# The stabilizer of the conditionally convergent series

The standard rearrangement theorem for conditionally convergent series says that the terms in a conditionally convergent series can be rearranged so that the new sum is any desired number, or $\pm\infty$.

Let me set up some notation to investigate this a little further. My coefficients will be determined by a function $\alpha:\mathbb{N}\to\mathbb{R}$ (or $\mathbb{C}$). Then I'll simply write $\sum\alpha$ for this series $\sum_{n=1}^\infty \alpha(n)$.

Now we let $\operatorname{Sym}(\mathbb{N})$ act on the set $A = \{ \alpha: \mathbb{N}\to \mathbb{R} \}$ by the rule $\alpha^\sigma (x) = \alpha(\sigma(x))$. Then we can ask simple questions

1. is $\sum \alpha^\sigma = \sum \alpha$?
2. if $\sum\alpha$ converges, does $\sum\alpha^\sigma$ also converge?

But these are not really the questions I want to ask.

Let $B\subseteq A$ be the subset of all sequences $\alpha$ so that the series $\sum\alpha$ is conditionally convergent.

Question 1 What is the stabilizer $G = \{ \sigma \mid \alpha^\sigma \in B\ \forall \alpha\in B\}$?

Question 2 What is the group of sum-preserving permutations $H = \{ \sigma \mid \sum \alpha^\sigma = \sum\alpha \ \forall \alpha\in B\}$?

Certainly any permutation which is the identity off a finite subset of $\mathbb{N}$ is contained in both.

There are some subgroups of $\operatorname{Sym}(\mathbb{N})$

This is related to the question here.

• If there is a constant $C$ such that $|\sigma(n)-n| \leq C$ for all $n$, then $\sigma$ is sum-preserving. And this "boundedness" property is preserved by compositions and inverses. So one might guess that perhaps these are all of the sum-preserving permutations. But it is not the case. There are sum-preserving permutations that have "unbounded steps" (but, I suppose, very far apart). There are several known characterizations of sum-preserving permutations, see for example projecteuclid.org/euclid.pjm/1102688295 and references therein. – Zach Teitler Mar 1 '17 at 5:15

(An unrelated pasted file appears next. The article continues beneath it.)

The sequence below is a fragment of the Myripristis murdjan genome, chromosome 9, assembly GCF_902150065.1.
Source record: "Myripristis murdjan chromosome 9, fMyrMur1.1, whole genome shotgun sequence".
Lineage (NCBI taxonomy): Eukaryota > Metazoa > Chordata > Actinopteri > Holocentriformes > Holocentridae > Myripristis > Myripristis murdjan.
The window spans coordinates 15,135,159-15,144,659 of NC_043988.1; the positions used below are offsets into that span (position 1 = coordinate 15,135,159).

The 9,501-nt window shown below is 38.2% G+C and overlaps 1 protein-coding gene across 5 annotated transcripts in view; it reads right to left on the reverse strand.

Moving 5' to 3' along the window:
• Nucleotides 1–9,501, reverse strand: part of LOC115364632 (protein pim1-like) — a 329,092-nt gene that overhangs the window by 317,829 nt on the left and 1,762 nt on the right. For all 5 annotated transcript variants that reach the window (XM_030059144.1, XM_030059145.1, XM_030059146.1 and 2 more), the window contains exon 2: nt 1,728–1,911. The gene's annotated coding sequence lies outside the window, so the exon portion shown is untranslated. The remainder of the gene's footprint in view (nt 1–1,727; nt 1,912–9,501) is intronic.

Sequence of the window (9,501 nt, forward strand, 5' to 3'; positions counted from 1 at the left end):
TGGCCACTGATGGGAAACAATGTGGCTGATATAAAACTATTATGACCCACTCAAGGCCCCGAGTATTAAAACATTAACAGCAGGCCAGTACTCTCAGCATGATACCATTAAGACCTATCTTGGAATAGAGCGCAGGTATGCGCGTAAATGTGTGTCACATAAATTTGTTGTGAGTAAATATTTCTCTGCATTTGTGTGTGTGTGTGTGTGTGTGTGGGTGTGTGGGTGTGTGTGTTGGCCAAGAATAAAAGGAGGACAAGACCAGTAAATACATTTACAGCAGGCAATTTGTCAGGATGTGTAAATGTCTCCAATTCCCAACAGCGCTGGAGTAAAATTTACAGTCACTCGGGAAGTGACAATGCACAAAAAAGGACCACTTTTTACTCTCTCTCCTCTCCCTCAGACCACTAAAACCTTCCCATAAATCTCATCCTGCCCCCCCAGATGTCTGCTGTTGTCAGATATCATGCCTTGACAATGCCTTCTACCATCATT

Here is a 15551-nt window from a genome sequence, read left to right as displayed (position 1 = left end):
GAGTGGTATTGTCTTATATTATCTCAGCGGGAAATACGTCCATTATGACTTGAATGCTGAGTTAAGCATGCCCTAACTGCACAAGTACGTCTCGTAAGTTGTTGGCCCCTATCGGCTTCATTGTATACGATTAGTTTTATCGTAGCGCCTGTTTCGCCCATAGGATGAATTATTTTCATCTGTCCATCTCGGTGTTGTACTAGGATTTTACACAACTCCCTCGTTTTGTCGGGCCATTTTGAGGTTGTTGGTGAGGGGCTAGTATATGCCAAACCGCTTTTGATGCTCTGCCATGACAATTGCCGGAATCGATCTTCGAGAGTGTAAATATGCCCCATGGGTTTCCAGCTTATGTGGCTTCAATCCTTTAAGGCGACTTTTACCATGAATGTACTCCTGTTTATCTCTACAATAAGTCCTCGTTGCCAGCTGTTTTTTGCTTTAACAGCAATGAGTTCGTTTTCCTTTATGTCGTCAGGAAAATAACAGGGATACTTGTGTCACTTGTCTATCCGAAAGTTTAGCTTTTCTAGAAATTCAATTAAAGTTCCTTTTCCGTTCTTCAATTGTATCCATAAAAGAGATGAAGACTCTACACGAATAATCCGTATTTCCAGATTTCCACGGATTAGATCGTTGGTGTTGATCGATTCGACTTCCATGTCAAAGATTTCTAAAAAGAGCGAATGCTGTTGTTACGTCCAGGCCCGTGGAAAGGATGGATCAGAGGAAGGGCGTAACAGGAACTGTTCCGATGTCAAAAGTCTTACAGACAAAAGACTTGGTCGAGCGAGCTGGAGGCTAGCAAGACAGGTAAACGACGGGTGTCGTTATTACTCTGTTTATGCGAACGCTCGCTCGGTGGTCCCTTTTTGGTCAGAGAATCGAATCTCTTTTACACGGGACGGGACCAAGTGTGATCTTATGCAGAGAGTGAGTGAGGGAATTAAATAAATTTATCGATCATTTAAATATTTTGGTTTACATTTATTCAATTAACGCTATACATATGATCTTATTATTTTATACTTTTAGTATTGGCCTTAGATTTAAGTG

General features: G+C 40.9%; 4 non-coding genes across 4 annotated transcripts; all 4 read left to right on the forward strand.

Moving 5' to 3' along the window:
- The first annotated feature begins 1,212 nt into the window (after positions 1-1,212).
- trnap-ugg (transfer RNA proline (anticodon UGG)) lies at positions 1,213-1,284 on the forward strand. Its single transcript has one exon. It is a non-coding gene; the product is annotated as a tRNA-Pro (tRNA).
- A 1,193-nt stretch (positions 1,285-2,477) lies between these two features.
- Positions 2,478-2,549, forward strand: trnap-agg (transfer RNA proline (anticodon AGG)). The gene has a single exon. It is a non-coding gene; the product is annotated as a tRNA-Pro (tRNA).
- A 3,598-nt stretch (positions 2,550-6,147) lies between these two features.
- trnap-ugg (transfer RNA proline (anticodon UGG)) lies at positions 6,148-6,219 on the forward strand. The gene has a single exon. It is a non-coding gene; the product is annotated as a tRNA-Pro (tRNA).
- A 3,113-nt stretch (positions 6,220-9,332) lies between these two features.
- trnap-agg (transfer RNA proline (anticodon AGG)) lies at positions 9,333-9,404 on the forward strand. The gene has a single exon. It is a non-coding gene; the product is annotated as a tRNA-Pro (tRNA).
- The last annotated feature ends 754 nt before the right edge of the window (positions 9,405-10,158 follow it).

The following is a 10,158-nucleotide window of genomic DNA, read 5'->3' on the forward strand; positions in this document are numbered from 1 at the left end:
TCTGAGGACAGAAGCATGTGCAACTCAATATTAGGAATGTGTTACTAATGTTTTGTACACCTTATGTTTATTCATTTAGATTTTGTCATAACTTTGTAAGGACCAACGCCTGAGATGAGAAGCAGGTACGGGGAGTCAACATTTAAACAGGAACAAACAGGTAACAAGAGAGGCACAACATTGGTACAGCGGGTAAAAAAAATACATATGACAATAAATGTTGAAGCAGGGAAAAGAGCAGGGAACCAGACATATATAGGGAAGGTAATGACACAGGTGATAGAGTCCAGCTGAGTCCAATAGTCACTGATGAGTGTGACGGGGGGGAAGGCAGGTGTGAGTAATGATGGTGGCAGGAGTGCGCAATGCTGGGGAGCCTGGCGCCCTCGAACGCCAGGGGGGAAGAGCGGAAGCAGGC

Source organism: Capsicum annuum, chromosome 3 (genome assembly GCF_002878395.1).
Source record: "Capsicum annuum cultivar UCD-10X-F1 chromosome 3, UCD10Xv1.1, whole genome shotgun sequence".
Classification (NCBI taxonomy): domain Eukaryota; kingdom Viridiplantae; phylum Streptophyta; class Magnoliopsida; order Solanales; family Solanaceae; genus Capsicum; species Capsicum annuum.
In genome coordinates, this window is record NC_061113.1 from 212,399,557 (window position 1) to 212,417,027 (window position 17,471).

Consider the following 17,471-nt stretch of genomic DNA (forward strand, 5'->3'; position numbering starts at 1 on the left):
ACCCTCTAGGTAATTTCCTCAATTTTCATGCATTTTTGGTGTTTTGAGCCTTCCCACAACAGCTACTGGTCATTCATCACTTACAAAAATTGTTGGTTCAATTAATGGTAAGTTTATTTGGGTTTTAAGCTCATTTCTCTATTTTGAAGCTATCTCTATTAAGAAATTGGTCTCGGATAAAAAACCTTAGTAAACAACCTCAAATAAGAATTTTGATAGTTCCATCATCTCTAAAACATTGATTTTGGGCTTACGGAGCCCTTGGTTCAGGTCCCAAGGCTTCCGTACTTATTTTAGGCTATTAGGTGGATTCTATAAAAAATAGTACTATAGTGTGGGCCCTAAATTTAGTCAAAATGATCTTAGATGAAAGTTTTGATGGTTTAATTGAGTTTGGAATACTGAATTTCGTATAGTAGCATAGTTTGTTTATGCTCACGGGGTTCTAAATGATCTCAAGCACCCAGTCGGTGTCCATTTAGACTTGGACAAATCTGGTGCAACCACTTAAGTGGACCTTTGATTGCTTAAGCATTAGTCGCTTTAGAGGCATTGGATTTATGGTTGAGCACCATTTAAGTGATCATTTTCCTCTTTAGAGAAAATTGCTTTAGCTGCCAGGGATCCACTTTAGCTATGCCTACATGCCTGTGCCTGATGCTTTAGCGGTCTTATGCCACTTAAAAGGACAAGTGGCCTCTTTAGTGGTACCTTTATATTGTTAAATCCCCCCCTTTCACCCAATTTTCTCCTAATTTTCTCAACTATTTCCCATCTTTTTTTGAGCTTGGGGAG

• Maybe I'm blind, but why are G and H even groups? – Johannes Hahn Jun 20 '17 at 21:18
• There's a finer sufficient condition for being sum-preserving given in Bourbaki, TG (=Topologie Générale), IV, §7, exercise 12 (page IV.60 in the French edition), namely that $r(n) := |\sigma(n)-n|\cdot\sup_{m\geq n}|\alpha(m)|$ tends to $0$. I seem to remember there's a slight mistake and that it should be something different (maybe replace some $m$ or $n$ by $\sigma(m)$ or $\sigma(n)$), I guess solving the exercise will unravel the correct version. – Gro-Tsen Jun 20 '17 at 22:20

[Making comment into answer.] If there is a constant $C$ such that $|\sigma(n)−n| \leq C$ for all $n$, then $\sigma$ is sum-preserving. And this "boundedness" property is preserved by compositions and inverses. So one might guess that perhaps these are all of the sum-preserving permutations. But it is not the case. There are sum-preserving permutations that have "unbounded steps" (but, I suppose, very far apart). There are several known characterizations of sum-preserving permutations, see for example http://projecteuclid.org/euclid.pjm/1102688295 and references therein.